I am back to my home studio this week, and I have unloaded the car and have been getting the work situated in my studio. I have been thinking more carefully about things that I need to change on this new piece and am utilizing gouache to colorize figural elements that I am including. The video here discusses my process and the media. Gouache is a unique material that requires a steady hand and produces a unique and velvety finish. I find that it helps to go back and forth with various processes that require physical strength versus intense concentration, and so I’m mixing it up this week with also re-stretching the painted linen piece that I worked on while I was on residence in Wyoming.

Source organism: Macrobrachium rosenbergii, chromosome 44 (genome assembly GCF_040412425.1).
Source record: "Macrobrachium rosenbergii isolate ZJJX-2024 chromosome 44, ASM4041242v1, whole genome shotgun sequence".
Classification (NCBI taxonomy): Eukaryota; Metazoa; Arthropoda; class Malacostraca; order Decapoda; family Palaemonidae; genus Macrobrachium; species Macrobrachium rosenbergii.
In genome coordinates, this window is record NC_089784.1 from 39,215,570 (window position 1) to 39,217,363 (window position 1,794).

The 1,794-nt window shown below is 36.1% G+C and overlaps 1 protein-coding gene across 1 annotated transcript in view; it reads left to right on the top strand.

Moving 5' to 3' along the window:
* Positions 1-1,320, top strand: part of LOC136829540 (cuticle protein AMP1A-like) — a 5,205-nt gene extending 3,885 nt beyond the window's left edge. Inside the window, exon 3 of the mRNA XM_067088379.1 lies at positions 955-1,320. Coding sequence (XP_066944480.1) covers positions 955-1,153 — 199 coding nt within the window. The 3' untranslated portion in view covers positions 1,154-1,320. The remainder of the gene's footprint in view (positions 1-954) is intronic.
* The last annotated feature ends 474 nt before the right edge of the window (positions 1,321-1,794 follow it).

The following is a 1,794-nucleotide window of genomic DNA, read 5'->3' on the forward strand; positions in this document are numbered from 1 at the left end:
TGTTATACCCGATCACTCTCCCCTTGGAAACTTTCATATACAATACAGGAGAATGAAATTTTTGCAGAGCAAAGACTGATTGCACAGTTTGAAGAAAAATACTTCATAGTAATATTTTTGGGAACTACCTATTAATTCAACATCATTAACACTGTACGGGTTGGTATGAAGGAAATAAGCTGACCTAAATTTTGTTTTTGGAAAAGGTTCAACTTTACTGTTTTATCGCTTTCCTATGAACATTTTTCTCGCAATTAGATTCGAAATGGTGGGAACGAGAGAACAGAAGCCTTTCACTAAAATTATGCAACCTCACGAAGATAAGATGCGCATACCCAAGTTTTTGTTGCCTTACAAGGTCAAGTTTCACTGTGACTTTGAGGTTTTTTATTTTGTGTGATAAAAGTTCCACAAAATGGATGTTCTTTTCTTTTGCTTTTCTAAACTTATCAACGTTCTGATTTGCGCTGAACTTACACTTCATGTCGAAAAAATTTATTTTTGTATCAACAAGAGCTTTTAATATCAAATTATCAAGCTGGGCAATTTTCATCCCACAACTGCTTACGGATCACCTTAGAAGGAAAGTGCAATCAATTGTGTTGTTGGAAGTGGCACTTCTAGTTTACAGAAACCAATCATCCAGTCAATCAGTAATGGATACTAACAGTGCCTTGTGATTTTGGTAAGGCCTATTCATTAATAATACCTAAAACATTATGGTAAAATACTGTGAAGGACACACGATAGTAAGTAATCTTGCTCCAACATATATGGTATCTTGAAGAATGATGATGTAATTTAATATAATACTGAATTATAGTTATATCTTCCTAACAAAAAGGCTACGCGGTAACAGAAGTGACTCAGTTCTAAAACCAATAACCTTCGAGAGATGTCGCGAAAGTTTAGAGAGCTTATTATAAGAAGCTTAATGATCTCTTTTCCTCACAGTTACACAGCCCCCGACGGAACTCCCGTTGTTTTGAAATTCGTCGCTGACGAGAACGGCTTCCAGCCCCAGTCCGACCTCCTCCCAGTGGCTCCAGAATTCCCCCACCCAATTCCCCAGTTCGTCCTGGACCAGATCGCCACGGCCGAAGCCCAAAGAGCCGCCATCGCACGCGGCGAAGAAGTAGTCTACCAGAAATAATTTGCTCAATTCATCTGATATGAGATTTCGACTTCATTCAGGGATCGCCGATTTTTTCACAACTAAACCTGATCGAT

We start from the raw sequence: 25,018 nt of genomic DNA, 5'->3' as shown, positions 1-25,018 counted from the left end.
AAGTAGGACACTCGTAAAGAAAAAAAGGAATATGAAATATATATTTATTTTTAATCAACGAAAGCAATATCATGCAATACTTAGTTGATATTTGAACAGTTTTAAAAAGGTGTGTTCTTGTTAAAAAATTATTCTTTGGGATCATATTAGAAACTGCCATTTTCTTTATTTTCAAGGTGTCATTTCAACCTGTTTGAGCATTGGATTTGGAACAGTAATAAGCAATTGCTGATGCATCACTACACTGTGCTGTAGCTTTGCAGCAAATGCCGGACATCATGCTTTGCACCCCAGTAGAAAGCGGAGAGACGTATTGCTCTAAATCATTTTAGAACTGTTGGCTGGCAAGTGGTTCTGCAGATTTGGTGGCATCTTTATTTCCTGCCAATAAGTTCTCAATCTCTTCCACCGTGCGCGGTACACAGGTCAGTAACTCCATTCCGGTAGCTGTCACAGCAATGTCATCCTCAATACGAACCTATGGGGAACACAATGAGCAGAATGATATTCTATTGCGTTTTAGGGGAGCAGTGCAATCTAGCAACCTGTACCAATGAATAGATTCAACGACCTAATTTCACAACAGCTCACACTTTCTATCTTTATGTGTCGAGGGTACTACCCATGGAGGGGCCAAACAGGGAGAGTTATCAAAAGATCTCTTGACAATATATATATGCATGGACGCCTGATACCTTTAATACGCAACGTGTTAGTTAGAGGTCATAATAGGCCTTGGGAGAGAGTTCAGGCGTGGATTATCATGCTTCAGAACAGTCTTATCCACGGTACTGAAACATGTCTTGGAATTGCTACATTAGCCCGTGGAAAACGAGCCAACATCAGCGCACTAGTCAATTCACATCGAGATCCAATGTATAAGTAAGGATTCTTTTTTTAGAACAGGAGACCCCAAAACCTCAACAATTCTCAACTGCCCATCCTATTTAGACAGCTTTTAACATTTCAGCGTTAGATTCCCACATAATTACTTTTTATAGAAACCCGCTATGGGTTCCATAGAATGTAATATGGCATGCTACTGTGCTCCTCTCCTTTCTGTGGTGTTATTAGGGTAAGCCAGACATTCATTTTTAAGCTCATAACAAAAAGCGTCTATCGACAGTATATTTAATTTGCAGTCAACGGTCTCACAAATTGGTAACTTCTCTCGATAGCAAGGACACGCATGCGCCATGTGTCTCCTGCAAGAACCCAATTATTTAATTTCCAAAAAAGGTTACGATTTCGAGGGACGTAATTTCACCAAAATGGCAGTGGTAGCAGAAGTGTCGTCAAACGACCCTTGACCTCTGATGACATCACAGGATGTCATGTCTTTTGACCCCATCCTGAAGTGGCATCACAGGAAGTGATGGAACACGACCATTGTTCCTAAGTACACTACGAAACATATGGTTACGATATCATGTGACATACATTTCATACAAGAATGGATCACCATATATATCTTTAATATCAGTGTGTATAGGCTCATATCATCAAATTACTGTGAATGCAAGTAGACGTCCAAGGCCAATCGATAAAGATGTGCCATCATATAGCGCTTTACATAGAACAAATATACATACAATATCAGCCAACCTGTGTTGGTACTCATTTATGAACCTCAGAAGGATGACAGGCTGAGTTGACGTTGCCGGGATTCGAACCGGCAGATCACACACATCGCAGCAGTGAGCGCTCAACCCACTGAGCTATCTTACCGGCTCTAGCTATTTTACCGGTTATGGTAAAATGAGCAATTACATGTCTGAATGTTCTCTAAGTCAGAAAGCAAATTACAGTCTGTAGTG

Gouache is a type of water-soluble paint that, unlike watercolor, is opaque so the white of the paper surface does not show through. The term gouache was first used in France in the eighteenth century to describe a type of paint made from pigments bound in water-soluble gum, like watercolor, but with the addition of a white pigment in order to make it opaque. It’s interesting to look into its history. I love to use gouache with works on paper. Try it!